The Klitschkos are so upset with HBO that Boente said they will never again fight on the network, which has had a long association with them. He said they'll go so far as to ask HBO to remove their photos and bios from its website.
"If we knew HBO wouldn't do the fight, we would have asked for [the stadium on] Sept. 18 and Showtime would have shown the fight," he said. "Now we lose all that money completely, and it's HBO's fault.
"[Davis] should have talked to his boss first before you promise something. You can't promise me and Shelly and then not do it. Showtime played it very straight with us about their situation. HBO did not. I'll tell you one thing: If either brother ever fights David Haye, I will make sure and the brothers will make sure that HBO doesn't cover the fight and that it will go to Showtime.
"HBO's lie cost us $250,000. It's not like Wladimir is fighting a bum. Povetkin is undefeated, he's an Olympic champion and everyone ranks him very highly. A lot of people want to see the fight.
"Wladimir is totally pissed and really disappointed. He thought a promise is a promise, and if you promise someone, you have to stand by your promise. We have been on HBO for 23 fights [between the brothers], but I guess that doesn't mean anything. Maybe Ross has something against Germany or Ukrainians. I don't know what it is. You'd think maybe he would call Wladimir and Vitali and say he's sorry."
Greenburg made the point in our interview, as well as in interviews he did with other outlets afterward, that HBO was no longer interested in doing heavyweight fights unless it involved a Klitschko brother facing Haye or perhaps Tomasz Adamek.
Based on the way Boente spoke, even if those fights are put together, HBO won't get them under any circumstance.
"Whether Wladimir or Vitali fight Haye eventually, we will make sure the fight is not on HBO," he said. "HBO will not cover anymore Klitschko fights. On the Haye fight, Wladimir said to me that HBO thinks that they will have it 100 percent because they always overpay if they want something. But for him it is not about the money, it's about fair play."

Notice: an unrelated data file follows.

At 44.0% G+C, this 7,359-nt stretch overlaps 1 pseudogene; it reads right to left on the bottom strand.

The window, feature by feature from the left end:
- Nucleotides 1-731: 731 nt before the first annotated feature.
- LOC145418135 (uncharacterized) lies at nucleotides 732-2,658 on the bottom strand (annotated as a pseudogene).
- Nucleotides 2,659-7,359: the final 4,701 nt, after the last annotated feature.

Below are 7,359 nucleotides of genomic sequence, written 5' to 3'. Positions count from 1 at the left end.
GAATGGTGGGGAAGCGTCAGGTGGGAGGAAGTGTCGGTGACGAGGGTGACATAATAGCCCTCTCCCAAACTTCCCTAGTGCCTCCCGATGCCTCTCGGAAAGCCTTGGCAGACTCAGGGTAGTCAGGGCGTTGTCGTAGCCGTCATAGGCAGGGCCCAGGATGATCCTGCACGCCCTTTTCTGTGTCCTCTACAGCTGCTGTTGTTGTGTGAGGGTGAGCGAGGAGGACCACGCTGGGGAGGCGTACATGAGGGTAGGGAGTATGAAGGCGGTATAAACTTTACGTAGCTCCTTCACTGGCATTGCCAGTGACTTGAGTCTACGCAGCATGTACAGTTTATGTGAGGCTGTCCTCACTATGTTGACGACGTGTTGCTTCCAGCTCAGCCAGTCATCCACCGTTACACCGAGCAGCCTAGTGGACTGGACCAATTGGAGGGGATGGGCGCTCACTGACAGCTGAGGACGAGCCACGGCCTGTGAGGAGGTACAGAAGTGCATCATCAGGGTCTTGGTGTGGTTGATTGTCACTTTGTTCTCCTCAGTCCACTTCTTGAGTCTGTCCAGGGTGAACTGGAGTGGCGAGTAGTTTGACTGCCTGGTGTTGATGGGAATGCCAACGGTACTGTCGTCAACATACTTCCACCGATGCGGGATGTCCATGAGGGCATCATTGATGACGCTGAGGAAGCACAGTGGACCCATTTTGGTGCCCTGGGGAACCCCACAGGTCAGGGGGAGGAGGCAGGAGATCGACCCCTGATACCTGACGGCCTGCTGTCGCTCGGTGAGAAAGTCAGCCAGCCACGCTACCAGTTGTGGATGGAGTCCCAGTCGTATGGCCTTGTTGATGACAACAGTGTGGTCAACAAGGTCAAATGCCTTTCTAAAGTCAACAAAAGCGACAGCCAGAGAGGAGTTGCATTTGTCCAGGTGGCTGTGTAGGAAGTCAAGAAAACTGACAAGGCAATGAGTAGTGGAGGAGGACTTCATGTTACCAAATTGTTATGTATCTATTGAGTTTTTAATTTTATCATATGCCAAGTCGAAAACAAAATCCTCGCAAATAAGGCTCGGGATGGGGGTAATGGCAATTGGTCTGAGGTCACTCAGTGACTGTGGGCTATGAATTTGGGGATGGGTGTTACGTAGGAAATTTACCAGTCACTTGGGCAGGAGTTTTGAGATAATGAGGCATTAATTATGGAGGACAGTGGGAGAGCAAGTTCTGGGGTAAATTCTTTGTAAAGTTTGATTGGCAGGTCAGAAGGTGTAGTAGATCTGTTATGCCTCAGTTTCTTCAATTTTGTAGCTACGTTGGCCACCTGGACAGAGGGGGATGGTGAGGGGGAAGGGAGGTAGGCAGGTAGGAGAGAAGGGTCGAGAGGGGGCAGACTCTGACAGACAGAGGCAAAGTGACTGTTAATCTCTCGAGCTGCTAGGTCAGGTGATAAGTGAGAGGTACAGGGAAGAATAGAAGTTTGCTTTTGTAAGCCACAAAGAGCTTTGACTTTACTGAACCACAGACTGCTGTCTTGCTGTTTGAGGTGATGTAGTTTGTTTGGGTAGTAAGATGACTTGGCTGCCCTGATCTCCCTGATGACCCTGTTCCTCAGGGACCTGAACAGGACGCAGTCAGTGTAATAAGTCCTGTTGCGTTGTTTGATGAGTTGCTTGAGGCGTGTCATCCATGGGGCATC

When I asked Boente directly if that meant they would take less money from Showtime for a Haye fight, he said, "Yes, absolutely."
As for the Povetkin fight, Boente said he's looking for a U.S. partner and has been in touch with ESPN, which confirmed they were having conversations. However, that deal appears unlikely given the limited boxing budget and the fact the ESPN networks are loaded with college football on Saturdays in the fall.
"If it's not ESPN, we'll do it pay-per-view," Boente said.
HBO refused to address Boente's assertion that it promised to buy the fight, but spokesman Ray Stallone said this in a statement to ESPN.com: "HBO's goal, as always, is to televise the biggest fights in the sport. We recognize that both Wladimir and Vitali are among the sport's most accomplished performers. With a combined total of 23 appearances on HBO, it's reasonable to say that the relationship has been productive for all parties. Going forward, our position is clear: If a heavyweight title fight between Wladimir or Vitali and David Haye can be made, regardless of the site, we will be first in line to make an offer to televise it in the U.S. In addition, if any other opponent emerges that we think will get the U.S. market excited about a prospective title fight, we will surely be in line to try and buy the fight for the U.S. market.
"HBO wants the heavyweight division to thrive, and when Wladimir or Vitali fight in the U.S. or take on any opponent that we think will register in this country, we are prepared to discuss those fights."
By the sound of it, that's going to be a one-way conversation.